It was better to put less on my plate

It’s tempting to get everything you want on your plate, and for bloggers, it’s tempting to try and write everything that we want to in one post, but that can lead to a lot of waste, and regret. If a post doesn’t get published because the author gave up due to the difficulty, then that’s wasted time and words. I’ve had that happen to me before, both eating too much at a buffet, and giving up on an unwieldy post that I spent a lot of time on.

Starting on the beginning of the 2014 Asexual Awareness Week, I had the ambition of creating an asexuality 101 page that would cover the various concepts discussed in asexual discourse. My goal was to get it published by the end of that week.

I finally got the “Asexuality (and related concepts) 101” page done, as the first entry on the “101-Level Resources” page! It’s not finalized, because there is still room to make corrections, and add in other topics if need be, but I’m glad I was able to get it polished enough to post.

I posted a draft of it in four parts (part 1, part 2, part 3, and part 4) and thanks to everyone who commented! However, I bit off way more than I could chew (pardon the cliche), because many of the topics could easily have their own pages. I left a lot out of the published page, including the “rhetoric to avoid” sub-sections, and the “relationships” sections, but I plan on incorporating what I wrote onto separate pages about those topics.

A topic I considered adding in was self-doubt, because I’ve seen so many doubt their asexuality for different reasons, mainly related to the “Unassailable Asexual” concept, and I’ve especially seen this doubt among those who are survivors of sexual violence. I’ve seen so many newbies on AVEN who are survivors of sexual violence ask if they “really” are asexual, concerned that their history invalidates it. I’m not sure I should include it, make it a separate page of its own, or leave this subject to someone more qualified than me.

Part of why I missed my goal, and why progress continued to stall afterwards, was that it was trying to cover so many topics, and in so much detail. It was overwhelming. I found The Asexual Agenda’s post “So you want to start your own blog” very helpful, especially the points “Shorter is better”, and “One small issue at a time”. Today, I was able to push myself to finish the page, by cutting a lot out. I didn’t feel overwhelmed by that page anymore. It actually felt manageable, and I felt like I could finish it.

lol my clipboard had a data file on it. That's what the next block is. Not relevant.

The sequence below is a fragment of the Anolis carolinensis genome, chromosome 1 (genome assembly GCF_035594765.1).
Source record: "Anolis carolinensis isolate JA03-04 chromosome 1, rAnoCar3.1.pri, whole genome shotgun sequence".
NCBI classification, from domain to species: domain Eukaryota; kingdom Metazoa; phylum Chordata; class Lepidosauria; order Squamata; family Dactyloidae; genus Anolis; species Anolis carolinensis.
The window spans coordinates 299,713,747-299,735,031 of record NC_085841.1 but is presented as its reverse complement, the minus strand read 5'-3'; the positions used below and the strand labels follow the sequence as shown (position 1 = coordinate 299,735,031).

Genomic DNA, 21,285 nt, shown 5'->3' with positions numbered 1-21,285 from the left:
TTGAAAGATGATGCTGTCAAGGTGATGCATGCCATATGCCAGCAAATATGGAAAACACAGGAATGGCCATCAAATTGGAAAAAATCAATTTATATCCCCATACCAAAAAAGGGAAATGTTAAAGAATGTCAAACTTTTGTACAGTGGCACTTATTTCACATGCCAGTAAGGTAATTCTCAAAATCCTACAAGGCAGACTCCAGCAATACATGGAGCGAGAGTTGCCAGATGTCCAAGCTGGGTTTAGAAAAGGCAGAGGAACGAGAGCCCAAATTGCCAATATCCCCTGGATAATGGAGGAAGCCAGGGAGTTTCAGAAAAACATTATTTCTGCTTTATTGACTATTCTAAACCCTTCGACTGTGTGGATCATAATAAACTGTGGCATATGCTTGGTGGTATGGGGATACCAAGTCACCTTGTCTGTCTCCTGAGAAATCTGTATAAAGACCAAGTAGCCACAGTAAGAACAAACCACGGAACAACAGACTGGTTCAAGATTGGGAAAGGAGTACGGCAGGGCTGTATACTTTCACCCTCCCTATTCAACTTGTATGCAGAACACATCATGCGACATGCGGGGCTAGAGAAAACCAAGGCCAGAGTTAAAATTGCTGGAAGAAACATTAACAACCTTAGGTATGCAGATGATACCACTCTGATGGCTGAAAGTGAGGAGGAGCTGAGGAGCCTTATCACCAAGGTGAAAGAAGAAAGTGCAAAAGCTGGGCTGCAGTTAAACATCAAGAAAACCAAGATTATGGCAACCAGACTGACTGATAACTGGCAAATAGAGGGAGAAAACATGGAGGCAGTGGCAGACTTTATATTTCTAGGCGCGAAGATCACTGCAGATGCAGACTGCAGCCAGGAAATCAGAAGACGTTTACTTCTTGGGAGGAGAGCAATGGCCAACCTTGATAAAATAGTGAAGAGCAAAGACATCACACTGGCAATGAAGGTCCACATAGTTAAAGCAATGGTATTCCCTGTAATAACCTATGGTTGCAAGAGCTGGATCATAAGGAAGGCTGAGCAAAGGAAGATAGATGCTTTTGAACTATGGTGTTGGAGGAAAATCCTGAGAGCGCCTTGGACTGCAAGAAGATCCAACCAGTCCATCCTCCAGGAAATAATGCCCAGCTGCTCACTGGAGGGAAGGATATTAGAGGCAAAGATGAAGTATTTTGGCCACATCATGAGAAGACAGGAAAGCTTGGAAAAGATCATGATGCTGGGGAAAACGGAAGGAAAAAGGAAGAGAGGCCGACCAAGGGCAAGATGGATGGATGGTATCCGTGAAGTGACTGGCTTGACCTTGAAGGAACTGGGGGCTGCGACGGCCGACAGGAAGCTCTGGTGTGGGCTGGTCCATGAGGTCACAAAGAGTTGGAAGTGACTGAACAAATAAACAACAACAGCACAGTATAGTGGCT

I found it better to cut a large topic, or a sprawling manifesto into bite-sized pieces, and link them together. I believe now it can be done without sacrificing the details that I wanted to originally include. I can always go back, and incorporate what was cut out of it, into new pages.


3 thoughts on “It was better to put less on my plate

  1. Sara K.

    This is one of the big advantages of setting a word limit (for the notes which do not fit, 500 words). It forced me to avoid writing manifestos and instead break down my thoughts into ideas simple enough to fit within the word limit, and then writing the post doesn’t require so much time/energy, and then I don’t get frustrated. I’m looser on the word limit than I was before, but I let myself do it because (I tell myself) that the world limit has already trained me to avoid burning myself out and avoid writing in TL;DR style, so I can ‘risk’ going over the word limit sometimes. Right now, I treat 500 words as an ideal, and 1000 words as a hard limit (if I can’t fit an idea into 1000 words, it really needs to be a multi-post series).


    1. Aqua Post author

      Setting a word limit sounds like a good idea! I’ve split several drafts into multiple finished posts, but I wasn’t determining the cut-off by the word count, but by the sub-topic. It feels weird to me when one part is significantly longer than the other, but that’s the metric I’ve been using.

      For example, my posts on touch were originally going to be one post, but I found it better to split the first part into sensual intimacy and social expectations, and the second part into how that affected me personally. I found it better to organize it that way, because I was struggling with the flow, and transitioning from one point to another, when it was still one post.

      Even then, I’m afraid that some of my posts could still get unwieldy. “They nearly pushed me over the edge”, had a second part split off from it that has yet to be published. I still have the draft of that second part saved, and the current word count for it is 2,290. Splitting off the first part, about how the toll the pressure my friends were imposing was taking on me, allowed me to be able to publish it. I was getting bogged down by the difficulty of the second part.


      1. Sara K.

        One of the reasons I’ve become looser about the word limit is that sometimes I haven’t been able to say something in less than 700 words, but splitting it into two posts of under 400 words didn’t feel right.

        I was very moved by your “They nearly pushed me over the edge” post. It made me feel really angry towards your ‘friends’. I am very interested in reading the second part, and I hope you will eventually edit it properly and publish it.



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